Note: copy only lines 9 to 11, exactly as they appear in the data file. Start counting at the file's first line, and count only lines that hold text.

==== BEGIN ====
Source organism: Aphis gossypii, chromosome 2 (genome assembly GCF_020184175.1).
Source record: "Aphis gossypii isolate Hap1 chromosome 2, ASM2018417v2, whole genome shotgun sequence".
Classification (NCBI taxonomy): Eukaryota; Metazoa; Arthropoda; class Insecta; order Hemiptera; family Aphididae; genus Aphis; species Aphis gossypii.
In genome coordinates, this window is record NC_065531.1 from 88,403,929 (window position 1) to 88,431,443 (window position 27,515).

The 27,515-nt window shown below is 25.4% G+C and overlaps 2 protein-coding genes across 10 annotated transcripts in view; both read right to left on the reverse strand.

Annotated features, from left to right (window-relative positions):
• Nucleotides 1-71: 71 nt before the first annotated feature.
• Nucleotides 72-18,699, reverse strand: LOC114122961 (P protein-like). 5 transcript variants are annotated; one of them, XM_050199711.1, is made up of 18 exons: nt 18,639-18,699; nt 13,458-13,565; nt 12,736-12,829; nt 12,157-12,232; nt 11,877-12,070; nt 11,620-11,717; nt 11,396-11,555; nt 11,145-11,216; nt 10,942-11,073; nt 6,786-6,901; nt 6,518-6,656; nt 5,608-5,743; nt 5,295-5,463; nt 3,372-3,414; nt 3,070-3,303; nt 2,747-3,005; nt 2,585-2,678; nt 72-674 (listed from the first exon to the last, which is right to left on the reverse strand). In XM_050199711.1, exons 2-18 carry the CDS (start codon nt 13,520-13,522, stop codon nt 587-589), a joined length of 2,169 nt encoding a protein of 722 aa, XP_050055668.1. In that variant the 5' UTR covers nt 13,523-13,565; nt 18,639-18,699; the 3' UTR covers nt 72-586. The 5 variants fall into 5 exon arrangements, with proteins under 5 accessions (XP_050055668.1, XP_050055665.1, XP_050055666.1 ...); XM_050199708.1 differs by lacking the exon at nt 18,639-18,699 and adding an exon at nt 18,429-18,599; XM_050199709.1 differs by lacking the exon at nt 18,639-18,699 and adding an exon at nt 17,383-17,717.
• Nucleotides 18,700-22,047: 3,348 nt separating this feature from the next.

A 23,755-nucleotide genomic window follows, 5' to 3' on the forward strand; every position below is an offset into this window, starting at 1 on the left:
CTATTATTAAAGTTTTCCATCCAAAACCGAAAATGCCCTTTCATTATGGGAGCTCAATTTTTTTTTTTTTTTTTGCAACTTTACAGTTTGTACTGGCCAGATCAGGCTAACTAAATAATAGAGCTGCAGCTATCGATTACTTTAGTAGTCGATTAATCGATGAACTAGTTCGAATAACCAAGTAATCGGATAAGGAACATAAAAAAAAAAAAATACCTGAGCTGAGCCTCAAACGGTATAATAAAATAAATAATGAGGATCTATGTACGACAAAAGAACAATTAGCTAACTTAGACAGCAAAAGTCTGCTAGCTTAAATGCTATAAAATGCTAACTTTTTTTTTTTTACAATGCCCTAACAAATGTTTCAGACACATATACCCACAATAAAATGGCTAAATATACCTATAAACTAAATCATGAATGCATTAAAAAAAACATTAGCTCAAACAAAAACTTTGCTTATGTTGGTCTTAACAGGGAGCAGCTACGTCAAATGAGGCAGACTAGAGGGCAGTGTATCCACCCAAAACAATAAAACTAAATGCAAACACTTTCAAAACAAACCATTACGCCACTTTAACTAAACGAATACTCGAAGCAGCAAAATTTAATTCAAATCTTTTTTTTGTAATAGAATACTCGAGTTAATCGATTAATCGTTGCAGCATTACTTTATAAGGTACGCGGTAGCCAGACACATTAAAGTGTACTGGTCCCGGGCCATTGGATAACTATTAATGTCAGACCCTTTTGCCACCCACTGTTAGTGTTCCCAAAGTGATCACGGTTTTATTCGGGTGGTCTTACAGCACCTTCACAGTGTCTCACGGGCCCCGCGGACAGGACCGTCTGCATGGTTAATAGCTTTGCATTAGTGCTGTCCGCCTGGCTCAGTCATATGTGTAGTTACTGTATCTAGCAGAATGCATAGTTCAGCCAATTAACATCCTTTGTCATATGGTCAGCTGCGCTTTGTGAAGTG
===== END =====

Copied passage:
• Nucleotides 18,700-22,047: 3,348 nt separating this feature from the next.

A 23,755-nucleotide genomic window follows, 5' to 3' on the forward strand; every position below is an offset into this window, starting at 1 on the left:
CTATTATTAAAGTTTTCCATCCAAAACCGAAAATGCCCTTTCATTATGGGAGCTCAATTTTTTTTTTTTTTTTTGCAACTTTACAGTTTGTACTGGCCAGATCAGGCTAACTAAATAATAGAGCTGCAGCTATCGATTACTTTAGTAGTCGATTAATCGATGAACTAGTTCGAATAACCAAGTAATCGGATAAGGAACATAAAAAAAAAAAAATACCTGAGCTGAGCCTCAAACGGTATAATAAAATAAATAATGAGGATCTATGTACGACAAAAGAACAATTAGCTAACTTAGACAGCAAAAGTCTGCTAGCTTAAATGCTATAAAATGCTAACTTTTTTTTTTTTACAATGCCCTAACAAATGTTTCAGACACATATACCCACAATAAAATGGCTAAATATACCTATAAACTAAATCATGAATGCATTAAAAAAAACATTAGCTCAAACAAAAACTTTGCTTATGTTGGTCTTAACAGGGAGCAGCTACGTCAAATGAGGCAGACTAGAGGGCAGTGTATCCACCCAAAACAATAAAACTAAATGCAAACACTTTCAAAACAAACCATTACGCCACTTTAACTAAACGAATACTCGAAGCAGCAAAATTTAATTCAAATCTTTTTTTTGTAATAGAATACTCGAGTTAATCGATTAATCGTTGCAGCATTACTTTATAAGGTACGCGGTAGCCAGACACATTAAAGTGTACTGGTCCCGGGCCATTGGATAACTATTAATGTCAGACCCTTTTGCCACCCACTGTTAGTGTTCCCAAAGTGATCACGGTTTTATTCGGGTGGTCTTACAGCACCTTCACAGTGTCTCACGGGCCCCGCGGACAGGACCGTCTGCATGGTTAATAGCTTTGCATTAGTGCTGTCCGCCTGGCTCAGTCATATGTGTAGTTACTGTATCTAGCAGAATGCATAGTTCAGCCAATTAACATCCTTTGTCATATGGTCAGCTGCGCTTTGTGAAGTG